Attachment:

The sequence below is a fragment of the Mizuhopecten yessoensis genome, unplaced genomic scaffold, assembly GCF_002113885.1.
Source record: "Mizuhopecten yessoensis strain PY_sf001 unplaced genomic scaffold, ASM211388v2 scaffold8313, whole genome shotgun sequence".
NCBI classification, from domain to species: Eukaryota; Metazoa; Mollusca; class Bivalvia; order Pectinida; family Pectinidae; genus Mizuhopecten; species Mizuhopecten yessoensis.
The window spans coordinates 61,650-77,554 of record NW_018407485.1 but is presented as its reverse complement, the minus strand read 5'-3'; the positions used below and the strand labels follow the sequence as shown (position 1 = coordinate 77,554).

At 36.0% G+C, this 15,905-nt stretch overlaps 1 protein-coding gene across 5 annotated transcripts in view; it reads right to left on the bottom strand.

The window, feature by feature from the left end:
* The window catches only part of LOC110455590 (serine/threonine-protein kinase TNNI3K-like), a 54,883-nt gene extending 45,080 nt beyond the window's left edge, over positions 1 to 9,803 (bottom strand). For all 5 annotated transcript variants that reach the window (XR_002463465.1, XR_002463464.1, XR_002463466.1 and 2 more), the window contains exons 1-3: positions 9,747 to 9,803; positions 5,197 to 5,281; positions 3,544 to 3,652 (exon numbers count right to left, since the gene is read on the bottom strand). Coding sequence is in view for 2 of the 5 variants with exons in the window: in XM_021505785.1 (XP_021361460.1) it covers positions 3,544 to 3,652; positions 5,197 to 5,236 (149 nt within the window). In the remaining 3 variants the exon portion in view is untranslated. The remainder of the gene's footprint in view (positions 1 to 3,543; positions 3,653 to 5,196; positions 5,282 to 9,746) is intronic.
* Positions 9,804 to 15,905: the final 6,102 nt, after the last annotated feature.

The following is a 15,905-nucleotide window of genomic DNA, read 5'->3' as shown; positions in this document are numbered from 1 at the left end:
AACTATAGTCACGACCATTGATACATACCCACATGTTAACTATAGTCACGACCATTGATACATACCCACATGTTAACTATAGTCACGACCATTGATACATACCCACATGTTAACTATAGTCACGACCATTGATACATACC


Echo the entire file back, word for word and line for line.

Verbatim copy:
The sequence below is a fragment of the Mizuhopecten yessoensis genome, unplaced genomic scaffold, assembly GCF_002113885.1.
Source record: "Mizuhopecten yessoensis strain PY_sf001 unplaced genomic scaffold, ASM211388v2 scaffold8313, whole genome shotgun sequence".
NCBI classification, from domain to species: Eukaryota; Metazoa; Mollusca; class Bivalvia; order Pectinida; family Pectinidae; genus Mizuhopecten; species Mizuhopecten yessoensis.
The window spans coordinates 61,650-77,554 of record NW_018407485.1 but is presented as its reverse complement, the minus strand read 5'-3'; the positions used below and the strand labels follow the sequence as shown (position 1 = coordinate 77,554).

At 36.0% G+C, this 15,905-nt stretch overlaps 1 protein-coding gene across 5 annotated transcripts in view; it reads right to left on the bottom strand.

The window, feature by feature from the left end:
* The window catches only part of LOC110455590 (serine/threonine-protein kinase TNNI3K-like), a 54,883-nt gene extending 45,080 nt beyond the window's left edge, over positions 1 to 9,803 (bottom strand). For all 5 annotated transcript variants that reach the window (XR_002463465.1, XR_002463464.1, XR_002463466.1 and 2 more), the window contains exons 1-3: positions 9,747 to 9,803; positions 5,197 to 5,281; positions 3,544 to 3,652 (exon numbers count right to left, since the gene is read on the bottom strand). Coding sequence is in view for 2 of the 5 variants with exons in the window: in XM_021505785.1 (XP_021361460.1) it covers positions 3,544 to 3,652; positions 5,197 to 5,236 (149 nt within the window). In the remaining 3 variants the exon portion in view is untranslated. The remainder of the gene's footprint in view (positions 1 to 3,543; positions 3,653 to 5,196; positions 5,282 to 9,746) is intronic.
* Positions 9,804 to 15,905: the final 6,102 nt, after the last annotated feature.

The following is a 15,905-nucleotide window of genomic DNA, read 5'->3' as shown; positions in this document are numbered from 1 at the left end:
AACTATAGTCACGACCATTGATACATACCCACATGTTAACTATAGTCACGACCATTGATACATACCCACATGTTAACTATAGTCACGACCATTGATACATACCCACATGTTAACTATAGTCACGACCATTGATACATACC